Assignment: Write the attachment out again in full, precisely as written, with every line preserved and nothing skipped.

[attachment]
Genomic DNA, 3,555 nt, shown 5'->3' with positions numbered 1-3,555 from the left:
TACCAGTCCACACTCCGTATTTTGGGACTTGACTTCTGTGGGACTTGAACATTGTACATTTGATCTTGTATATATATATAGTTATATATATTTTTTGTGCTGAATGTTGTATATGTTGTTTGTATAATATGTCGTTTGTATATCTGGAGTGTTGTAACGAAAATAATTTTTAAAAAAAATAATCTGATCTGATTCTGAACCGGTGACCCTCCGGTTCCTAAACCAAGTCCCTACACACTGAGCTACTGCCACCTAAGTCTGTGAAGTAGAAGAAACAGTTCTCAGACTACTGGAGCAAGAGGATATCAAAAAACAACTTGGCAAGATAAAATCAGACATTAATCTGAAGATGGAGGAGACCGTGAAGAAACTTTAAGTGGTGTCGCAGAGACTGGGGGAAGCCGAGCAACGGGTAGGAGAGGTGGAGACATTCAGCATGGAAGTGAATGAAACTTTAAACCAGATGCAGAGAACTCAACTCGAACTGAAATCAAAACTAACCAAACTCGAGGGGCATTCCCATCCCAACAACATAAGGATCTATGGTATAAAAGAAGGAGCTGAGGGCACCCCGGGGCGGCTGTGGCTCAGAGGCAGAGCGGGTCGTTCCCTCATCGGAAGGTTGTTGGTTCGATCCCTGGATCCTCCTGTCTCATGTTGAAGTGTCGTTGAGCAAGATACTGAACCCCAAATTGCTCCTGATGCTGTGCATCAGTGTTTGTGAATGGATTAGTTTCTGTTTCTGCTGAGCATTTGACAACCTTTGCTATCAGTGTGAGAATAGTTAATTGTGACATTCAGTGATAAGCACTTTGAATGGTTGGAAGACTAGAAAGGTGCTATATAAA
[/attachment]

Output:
Genomic DNA, 3,555 nt, shown 5'->3' with positions numbered 1-3,555 from the left:
TACCAGTCCACACTCCGTATTTTGGGACTTGACTTCTGTGGGACTTGAACATTGTACATTTGATCTTGTATATATATATAGTTATATATATTTTTTGTGCTGAATGTTGTATATGTTGTTTGTATAATATGTCGTTTGTATATCTGGAGTGTTGTAACGAAAATAATTTTTAAAAAAAATAATCTGATCTGATTCTGAACCGGTGACCCTCCGGTTCCTAAACCAAGTCCCTACACACTGAGCTACTGCCACCTAAGTCTGTGAAGTAGAAGAAACAGTTCTCAGACTACTGGAGCAAGAGGATATCAAAAAACAACTTGGCAAGATAAAATCAGACATTAATCTGAAGATGGAGGAGACCGTGAAGAAACTTTAAGTGGTGTCGCAGAGACTGGGGGAAGCCGAGCAACGGGTAGGAGAGGTGGAGACATTCAGCATGGAAGTGAATGAAACTTTAAACCAGATGCAGAGAACTCAACTCGAACTGAAATCAAAACTAACCAAACTCGAGGGGCATTCCCATCCCAACAACATAAGGATCTATGGTATAAAAGAAGGAGCTGAGGGCACCCCGGGGCGGCTGTGGCTCAGAGGCAGAGCGGGTCGTTCCCTCATCGGAAGGTTGTTGGTTCGATCCCTGGATCCTCCTGTCTCATGTTGAAGTGTCGTTGAGCAAGATACTGAACCCCAAATTGCTCCTGATGCTGTGCATCAGTGTTTGTGAATGGATTAGTTTCTGTTTCTGCTGAGCATTTGACAACCTTTGCTATCAGTGTGAGAATAGTTAATTGTGACATTCAGTGATAAGCACTTTGAATGGTTGGAAGACTAGAAAGGTGCTATATAAA